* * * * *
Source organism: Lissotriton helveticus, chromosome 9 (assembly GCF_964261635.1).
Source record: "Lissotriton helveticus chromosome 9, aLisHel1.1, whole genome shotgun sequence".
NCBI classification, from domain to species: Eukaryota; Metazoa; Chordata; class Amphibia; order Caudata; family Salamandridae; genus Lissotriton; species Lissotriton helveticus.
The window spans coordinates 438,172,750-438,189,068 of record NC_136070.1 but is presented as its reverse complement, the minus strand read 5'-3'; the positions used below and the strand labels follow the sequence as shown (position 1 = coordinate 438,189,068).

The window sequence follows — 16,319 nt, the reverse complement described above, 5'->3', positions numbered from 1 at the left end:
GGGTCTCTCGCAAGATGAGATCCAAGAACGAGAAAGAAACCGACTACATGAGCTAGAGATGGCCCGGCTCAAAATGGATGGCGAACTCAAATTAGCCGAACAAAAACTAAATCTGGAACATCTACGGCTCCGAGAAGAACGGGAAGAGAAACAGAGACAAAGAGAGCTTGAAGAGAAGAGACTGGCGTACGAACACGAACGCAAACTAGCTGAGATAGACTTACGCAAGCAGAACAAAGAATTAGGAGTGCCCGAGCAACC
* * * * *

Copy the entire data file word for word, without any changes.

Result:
Source organism: Lissotriton helveticus, chromosome 9 (assembly GCF_964261635.1).
Source record: "Lissotriton helveticus chromosome 9, aLisHel1.1, whole genome shotgun sequence".
NCBI classification, from domain to species: Eukaryota; Metazoa; Chordata; class Amphibia; order Caudata; family Salamandridae; genus Lissotriton; species Lissotriton helveticus.
The window spans coordinates 438,172,750-438,189,068 of record NC_136070.1 but is presented as its reverse complement, the minus strand read 5'-3'; the positions used below and the strand labels follow the sequence as shown (position 1 = coordinate 438,189,068).

The window sequence follows — 16,319 nt, the reverse complement described above, 5'->3', positions numbered from 1 at the left end:
GGGTCTCTCGCAAGATGAGATCCAAGAACGAGAAAGAAACCGACTACATGAGCTAGAGATGGCCCGGCTCAAAATGGATGGCGAACTCAAATTAGCCGAACAAAAACTAAATCTGGAACATCTACGGCTCCGAGAAGAACGGGAAGAGAAACAGAGACAAAGAGAGCTTGAAGAGAAGAGACTGGCGTACGAACACGAACGCAAACTAGCTGAGATAGACTTACGCAAGCAGAACAAAGAATTAGGAGTGCCCGAGCAACC